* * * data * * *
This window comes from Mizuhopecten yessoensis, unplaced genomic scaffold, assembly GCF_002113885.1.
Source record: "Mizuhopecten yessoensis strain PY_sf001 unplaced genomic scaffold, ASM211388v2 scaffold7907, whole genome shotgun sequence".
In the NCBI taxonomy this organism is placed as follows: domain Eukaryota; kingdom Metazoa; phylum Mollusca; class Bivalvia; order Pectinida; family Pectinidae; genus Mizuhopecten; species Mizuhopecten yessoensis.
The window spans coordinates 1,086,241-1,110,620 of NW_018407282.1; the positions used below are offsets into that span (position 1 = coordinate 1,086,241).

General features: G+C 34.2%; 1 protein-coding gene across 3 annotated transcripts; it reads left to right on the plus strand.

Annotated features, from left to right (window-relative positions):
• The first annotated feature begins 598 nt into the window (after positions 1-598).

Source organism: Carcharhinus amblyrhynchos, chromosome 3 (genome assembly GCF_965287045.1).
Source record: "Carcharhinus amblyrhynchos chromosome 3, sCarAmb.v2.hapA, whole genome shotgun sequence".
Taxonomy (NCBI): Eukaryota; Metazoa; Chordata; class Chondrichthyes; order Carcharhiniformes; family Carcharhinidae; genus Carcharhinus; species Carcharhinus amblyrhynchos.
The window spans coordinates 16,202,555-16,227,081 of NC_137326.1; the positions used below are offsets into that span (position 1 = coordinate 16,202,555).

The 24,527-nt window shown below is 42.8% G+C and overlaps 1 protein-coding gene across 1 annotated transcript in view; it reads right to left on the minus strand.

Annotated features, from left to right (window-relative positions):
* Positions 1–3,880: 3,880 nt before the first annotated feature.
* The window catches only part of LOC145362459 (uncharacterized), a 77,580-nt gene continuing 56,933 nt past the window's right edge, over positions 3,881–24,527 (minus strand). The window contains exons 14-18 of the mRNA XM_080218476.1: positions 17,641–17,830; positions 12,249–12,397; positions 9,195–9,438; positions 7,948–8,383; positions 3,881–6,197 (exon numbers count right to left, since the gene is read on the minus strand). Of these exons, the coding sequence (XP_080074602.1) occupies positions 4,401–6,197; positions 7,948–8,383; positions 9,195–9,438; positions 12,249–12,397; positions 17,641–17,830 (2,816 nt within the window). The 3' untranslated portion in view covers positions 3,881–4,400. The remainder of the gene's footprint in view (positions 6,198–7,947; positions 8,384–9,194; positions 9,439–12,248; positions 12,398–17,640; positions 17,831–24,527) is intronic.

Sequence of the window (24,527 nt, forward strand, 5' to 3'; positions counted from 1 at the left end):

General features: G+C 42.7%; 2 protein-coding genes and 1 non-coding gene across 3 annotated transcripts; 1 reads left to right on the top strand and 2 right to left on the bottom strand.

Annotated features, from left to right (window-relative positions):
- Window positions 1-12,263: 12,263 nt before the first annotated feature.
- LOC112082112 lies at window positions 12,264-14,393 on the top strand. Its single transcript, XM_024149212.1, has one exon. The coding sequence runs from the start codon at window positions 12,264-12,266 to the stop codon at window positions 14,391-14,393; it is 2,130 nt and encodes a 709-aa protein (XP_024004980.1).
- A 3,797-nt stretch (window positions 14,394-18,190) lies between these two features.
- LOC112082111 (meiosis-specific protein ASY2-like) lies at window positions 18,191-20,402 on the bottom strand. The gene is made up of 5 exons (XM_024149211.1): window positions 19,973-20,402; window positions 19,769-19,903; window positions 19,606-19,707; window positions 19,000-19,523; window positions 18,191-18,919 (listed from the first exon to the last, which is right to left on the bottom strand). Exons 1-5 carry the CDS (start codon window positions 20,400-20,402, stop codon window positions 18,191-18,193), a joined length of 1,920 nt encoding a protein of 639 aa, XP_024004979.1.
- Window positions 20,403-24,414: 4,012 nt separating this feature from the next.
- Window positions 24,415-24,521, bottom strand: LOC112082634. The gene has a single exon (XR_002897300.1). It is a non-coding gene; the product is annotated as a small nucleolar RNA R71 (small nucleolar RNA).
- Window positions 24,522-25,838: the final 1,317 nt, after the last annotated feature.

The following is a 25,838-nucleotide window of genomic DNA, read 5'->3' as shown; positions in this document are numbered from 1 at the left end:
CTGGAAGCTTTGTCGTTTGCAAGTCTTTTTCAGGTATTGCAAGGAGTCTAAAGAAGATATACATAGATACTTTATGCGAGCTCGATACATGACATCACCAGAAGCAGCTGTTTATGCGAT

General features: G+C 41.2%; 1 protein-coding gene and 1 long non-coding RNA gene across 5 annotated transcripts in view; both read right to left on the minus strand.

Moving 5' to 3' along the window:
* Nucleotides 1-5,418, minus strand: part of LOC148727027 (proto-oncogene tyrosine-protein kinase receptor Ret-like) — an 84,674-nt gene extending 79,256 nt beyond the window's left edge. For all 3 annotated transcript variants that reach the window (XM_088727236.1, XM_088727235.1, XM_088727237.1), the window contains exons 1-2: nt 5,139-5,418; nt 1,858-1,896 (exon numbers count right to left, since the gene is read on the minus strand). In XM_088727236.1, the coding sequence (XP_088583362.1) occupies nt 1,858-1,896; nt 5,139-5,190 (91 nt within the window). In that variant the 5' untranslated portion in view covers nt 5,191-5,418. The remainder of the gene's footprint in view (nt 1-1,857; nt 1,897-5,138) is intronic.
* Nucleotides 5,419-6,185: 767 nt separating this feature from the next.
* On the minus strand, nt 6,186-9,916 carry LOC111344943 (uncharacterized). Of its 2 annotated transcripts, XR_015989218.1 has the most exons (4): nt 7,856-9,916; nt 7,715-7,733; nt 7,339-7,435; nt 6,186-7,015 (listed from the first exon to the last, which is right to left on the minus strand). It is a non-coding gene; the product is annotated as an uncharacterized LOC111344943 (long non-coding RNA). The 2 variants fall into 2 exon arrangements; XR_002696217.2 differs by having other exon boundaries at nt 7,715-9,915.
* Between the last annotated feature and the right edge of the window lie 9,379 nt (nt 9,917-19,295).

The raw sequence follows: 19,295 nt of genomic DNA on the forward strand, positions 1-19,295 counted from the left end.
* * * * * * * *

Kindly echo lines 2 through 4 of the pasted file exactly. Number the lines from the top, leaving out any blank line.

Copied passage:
Source record: "Mizuhopecten yessoensis strain PY_sf001 unplaced genomic scaffold, ASM211388v2 scaffold7907, whole genome shotgun sequence".
In the NCBI taxonomy this organism is placed as follows: domain Eukaryota; kingdom Metazoa; phylum Mollusca; class Bivalvia; order Pectinida; family Pectinidae; genus Mizuhopecten; species Mizuhopecten yessoensis.
The window spans coordinates 1,086,241-1,110,620 of NW_018407282.1; the positions used below are offsets into that span (position 1 = coordinate 1,086,241).